Tainted Cantaloupes Cause Deadliest Food Outbreak In A Decade As GOP Continues Fight To Gut Food Safety Laws

An outbreak of listeria, a disease tied to tainted cantaloupe, has sickened 72 people and killed at least 16 others, making it the country’s deadliest food outbreak in more than a decade. The disease has killed people in eight states from Maryland to New Mexico after the tainted melons were shipped from a farm in Colorado. As many as 25 states received the shipment of bad cantaloupes, which have now been recalled, according to the Associated Press.

The outbreak follows recalls of other tainted food products, including the third largest food recall in American history, when Cargill was forced to recall 36 million pounds of turkey due to a salmonella outbreak that killed one and sickened 80 others.

Even as these outbreaks occur, however, the Republican Party is continuing its efforts to gut food safety laws aimed at protecting Americans from these types of food-borne illnesses. In June, House Republicans attempted to kill the first significant upgrade in the nation’s food safety laws in more than 70 years, saying the private food industry sufficiently self-policed itself. Last week, presidential candidate Rep. Michele Bachmann (R-MN) called for an end to food safety laws that she claimed were stifling job creation:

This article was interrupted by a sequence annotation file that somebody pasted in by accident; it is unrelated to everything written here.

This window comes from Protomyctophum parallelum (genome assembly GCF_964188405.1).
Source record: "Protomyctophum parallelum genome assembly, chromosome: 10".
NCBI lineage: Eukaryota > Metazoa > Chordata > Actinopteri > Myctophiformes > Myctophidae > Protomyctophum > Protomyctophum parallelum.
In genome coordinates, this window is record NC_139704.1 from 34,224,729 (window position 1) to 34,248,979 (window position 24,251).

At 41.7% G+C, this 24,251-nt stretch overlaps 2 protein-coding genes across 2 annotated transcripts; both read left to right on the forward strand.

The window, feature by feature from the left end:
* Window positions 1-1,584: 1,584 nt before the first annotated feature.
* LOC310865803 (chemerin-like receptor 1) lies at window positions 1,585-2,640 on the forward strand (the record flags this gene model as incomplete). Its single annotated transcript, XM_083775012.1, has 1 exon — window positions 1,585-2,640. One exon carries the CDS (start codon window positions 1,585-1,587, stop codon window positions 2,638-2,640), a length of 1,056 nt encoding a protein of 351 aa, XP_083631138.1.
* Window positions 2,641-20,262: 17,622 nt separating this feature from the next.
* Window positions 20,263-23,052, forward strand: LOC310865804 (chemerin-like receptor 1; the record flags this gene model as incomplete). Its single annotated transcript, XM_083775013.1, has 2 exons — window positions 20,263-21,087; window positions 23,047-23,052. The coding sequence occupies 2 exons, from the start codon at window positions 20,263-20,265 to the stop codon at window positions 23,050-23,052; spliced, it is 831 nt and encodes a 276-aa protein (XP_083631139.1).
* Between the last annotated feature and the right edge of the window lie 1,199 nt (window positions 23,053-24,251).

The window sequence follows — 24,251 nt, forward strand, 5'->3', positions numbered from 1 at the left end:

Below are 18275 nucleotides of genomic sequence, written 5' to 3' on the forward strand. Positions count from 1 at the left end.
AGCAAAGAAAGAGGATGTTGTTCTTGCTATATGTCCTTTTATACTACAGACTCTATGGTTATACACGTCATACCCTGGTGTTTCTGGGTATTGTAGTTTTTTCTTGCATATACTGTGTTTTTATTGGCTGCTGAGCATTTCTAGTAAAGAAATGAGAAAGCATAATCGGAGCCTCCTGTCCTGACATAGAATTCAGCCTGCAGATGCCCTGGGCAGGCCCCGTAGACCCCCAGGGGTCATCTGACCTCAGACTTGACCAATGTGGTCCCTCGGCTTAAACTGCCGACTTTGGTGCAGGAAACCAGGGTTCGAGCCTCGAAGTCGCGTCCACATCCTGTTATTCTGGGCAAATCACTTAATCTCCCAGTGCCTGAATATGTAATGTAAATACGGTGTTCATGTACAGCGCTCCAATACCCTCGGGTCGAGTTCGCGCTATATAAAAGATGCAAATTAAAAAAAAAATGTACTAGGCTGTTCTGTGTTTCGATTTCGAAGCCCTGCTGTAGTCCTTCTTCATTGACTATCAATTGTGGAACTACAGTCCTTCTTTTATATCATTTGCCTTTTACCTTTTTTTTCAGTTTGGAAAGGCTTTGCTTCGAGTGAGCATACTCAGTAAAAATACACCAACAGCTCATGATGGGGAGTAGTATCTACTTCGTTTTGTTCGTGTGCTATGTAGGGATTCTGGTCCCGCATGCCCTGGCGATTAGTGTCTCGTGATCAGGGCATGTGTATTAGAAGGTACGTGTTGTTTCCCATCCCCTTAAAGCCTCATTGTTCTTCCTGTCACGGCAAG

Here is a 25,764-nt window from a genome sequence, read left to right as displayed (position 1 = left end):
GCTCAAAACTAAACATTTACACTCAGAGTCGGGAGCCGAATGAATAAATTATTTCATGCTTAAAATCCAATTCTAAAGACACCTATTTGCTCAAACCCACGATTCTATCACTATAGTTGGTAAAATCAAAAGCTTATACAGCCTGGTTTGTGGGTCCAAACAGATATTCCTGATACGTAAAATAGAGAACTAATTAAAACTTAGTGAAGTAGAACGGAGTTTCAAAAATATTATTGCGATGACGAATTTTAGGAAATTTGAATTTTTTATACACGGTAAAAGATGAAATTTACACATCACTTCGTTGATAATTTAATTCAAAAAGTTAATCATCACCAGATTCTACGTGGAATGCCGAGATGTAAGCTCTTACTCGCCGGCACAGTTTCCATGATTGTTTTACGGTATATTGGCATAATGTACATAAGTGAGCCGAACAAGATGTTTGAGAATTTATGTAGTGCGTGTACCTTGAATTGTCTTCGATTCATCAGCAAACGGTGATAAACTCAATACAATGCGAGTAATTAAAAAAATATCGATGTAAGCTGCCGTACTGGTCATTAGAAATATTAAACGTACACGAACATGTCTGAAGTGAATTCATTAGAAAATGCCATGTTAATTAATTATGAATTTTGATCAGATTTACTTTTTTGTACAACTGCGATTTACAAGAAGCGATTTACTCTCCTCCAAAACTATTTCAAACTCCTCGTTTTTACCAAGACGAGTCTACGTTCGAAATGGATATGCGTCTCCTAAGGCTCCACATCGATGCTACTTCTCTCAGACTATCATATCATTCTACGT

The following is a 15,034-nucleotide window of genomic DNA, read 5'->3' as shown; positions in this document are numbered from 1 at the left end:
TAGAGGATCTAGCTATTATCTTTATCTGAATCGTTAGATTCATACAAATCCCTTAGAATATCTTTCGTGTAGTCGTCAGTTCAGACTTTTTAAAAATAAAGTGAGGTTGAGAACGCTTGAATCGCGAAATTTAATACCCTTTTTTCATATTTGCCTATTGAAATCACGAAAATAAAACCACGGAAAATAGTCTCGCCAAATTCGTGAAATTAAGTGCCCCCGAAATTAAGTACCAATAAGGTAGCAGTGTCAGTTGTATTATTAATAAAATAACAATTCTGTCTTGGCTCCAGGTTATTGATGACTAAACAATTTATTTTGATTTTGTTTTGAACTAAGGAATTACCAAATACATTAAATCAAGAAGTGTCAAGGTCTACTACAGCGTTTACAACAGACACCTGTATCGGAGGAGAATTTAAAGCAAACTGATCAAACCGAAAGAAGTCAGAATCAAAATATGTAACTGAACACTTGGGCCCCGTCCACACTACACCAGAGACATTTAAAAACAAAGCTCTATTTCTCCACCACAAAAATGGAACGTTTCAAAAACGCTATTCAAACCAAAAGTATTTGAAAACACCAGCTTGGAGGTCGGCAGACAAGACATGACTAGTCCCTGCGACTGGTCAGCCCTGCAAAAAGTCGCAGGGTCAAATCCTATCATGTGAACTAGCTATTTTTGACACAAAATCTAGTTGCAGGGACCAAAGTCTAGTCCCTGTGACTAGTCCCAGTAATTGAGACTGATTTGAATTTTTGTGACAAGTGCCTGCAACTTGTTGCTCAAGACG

That’s part of the problem, the overkill,” Bachmann told reporters during an appearance in which she posed with huge slabs of beef. “And when they make it complicated, they make it expensive and so then you can no longer stay in business.”

As Pat Garofalo has noted, one in six Americans is sickened by food-borne illness each year, and more than 3,000 die. And while the GOP cites the cost of new regulations, the annual cost of food illnesses is $152 billion, according to Georgetown University’s Produce Safety Project, and the cost of not overhauling outdated food safety laws far exceeds the cost of implementing the new policies the GOP opposes. House Republicans, however, refuse to approve the funding necessary to put those policies in place, all but ensuring that deadly and costly food outbreaks will continue to occur all too frequently.